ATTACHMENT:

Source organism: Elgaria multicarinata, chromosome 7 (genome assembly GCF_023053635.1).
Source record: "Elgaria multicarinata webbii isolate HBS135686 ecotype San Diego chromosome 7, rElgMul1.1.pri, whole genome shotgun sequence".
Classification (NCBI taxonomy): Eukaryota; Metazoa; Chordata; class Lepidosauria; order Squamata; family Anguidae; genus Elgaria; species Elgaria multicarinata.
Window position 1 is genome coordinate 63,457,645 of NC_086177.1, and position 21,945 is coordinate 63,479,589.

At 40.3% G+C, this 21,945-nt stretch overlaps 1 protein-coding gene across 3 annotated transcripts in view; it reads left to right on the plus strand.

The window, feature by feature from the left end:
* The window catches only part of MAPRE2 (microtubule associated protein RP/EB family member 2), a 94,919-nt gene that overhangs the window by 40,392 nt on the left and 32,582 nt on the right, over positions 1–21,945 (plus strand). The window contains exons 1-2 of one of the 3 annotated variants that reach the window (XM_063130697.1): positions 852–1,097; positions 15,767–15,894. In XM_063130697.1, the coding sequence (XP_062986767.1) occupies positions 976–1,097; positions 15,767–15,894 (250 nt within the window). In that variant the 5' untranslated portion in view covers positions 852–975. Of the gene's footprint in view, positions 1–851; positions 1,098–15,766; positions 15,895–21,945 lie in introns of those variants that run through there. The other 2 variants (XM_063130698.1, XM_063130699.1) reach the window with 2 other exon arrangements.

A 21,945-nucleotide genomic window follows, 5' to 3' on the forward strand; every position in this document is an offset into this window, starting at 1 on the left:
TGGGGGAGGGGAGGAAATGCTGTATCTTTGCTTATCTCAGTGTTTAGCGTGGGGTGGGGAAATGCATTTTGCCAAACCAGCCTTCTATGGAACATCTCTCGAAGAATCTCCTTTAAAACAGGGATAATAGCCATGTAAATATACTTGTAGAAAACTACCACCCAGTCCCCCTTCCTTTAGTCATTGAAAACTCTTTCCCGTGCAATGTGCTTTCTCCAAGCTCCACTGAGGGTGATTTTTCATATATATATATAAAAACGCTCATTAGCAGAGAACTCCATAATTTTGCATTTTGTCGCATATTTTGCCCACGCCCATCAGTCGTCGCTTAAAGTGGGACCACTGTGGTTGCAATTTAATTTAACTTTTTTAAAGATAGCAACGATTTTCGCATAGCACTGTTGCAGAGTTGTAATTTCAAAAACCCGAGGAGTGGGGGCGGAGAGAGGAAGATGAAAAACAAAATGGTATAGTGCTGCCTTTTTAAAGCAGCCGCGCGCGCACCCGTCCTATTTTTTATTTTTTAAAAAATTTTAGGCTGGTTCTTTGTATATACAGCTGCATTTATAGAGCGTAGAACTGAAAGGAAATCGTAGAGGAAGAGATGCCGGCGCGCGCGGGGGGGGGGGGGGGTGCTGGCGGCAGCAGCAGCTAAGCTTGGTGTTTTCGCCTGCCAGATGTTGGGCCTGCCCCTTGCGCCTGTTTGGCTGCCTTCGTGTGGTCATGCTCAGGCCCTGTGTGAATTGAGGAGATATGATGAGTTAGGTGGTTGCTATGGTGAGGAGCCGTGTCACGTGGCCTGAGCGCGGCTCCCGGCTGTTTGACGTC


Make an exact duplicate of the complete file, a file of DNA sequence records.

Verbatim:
Source organism: Elgaria multicarinata, chromosome 7 (genome assembly GCF_023053635.1).
Source record: "Elgaria multicarinata webbii isolate HBS135686 ecotype San Diego chromosome 7, rElgMul1.1.pri, whole genome shotgun sequence".
Classification (NCBI taxonomy): Eukaryota; Metazoa; Chordata; class Lepidosauria; order Squamata; family Anguidae; genus Elgaria; species Elgaria multicarinata.
Window position 1 is genome coordinate 63,457,645 of NC_086177.1, and position 21,945 is coordinate 63,479,589.

At 40.3% G+C, this 21,945-nt stretch overlaps 1 protein-coding gene across 3 annotated transcripts in view; it reads left to right on the plus strand.

The window, feature by feature from the left end:
* The window catches only part of MAPRE2 (microtubule associated protein RP/EB family member 2), a 94,919-nt gene that overhangs the window by 40,392 nt on the left and 32,582 nt on the right, over positions 1–21,945 (plus strand). The window contains exons 1-2 of one of the 3 annotated variants that reach the window (XM_063130697.1): positions 852–1,097; positions 15,767–15,894. In XM_063130697.1, the coding sequence (XP_062986767.1) occupies positions 976–1,097; positions 15,767–15,894 (250 nt within the window). In that variant the 5' untranslated portion in view covers positions 852–975. Of the gene's footprint in view, positions 1–851; positions 1,098–15,766; positions 15,895–21,945 lie in introns of those variants that run through there. The other 2 variants (XM_063130698.1, XM_063130699.1) reach the window with 2 other exon arrangements.

A 21,945-nucleotide genomic window follows, 5' to 3' on the forward strand; every position in this document is an offset into this window, starting at 1 on the left:
TGGGGGAGGGGAGGAAATGCTGTATCTTTGCTTATCTCAGTGTTTAGCGTGGGGTGGGGAAATGCATTTTGCCAAACCAGCCTTCTATGGAACATCTCTCGAAGAATCTCCTTTAAAACAGGGATAATAGCCATGTAAATATACTTGTAGAAAACTACCACCCAGTCCCCCTTCCTTTAGTCATTGAAAACTCTTTCCCGTGCAATGTGCTTTCTCCAAGCTCCACTGAGGGTGATTTTTCATATATATATATAAAAACGCTCATTAGCAGAGAACTCCATAATTTTGCATTTTGTCGCATATTTTGCCCACGCCCATCAGTCGTCGCTTAAAGTGGGACCACTGTGGTTGCAATTTAATTTAACTTTTTTAAAGATAGCAACGATTTTCGCATAGCACTGTTGCAGAGTTGTAATTTCAAAAACCCGAGGAGTGGGGGCGGAGAGAGGAAGATGAAAAACAAAATGGTATAGTGCTGCCTTTTTAAAGCAGCCGCGCGCGCACCCGTCCTATTTTTTATTTTTTAAAAAATTTTAGGCTGGTTCTTTGTATATACAGCTGCATTTATAGAGCGTAGAACTGAAAGGAAATCGTAGAGGAAGAGATGCCGGCGCGCGCGGGGGGGGGGGGGGGTGCTGGCGGCAGCAGCAGCTAAGCTTGGTGTTTTCGCCTGCCAGATGTTGGGCCTGCCCCTTGCGCCTGTTTGGCTGCCTTCGTGTGGTCATGCTCAGGCCCTGTGTGAATTGAGGAGATATGATGAGTTAGGTGGTTGCTATGGTGAGGAGCCGTGTCACGTGGCCTGAGCGCGGCTCCCGGCTGTTTGACGTC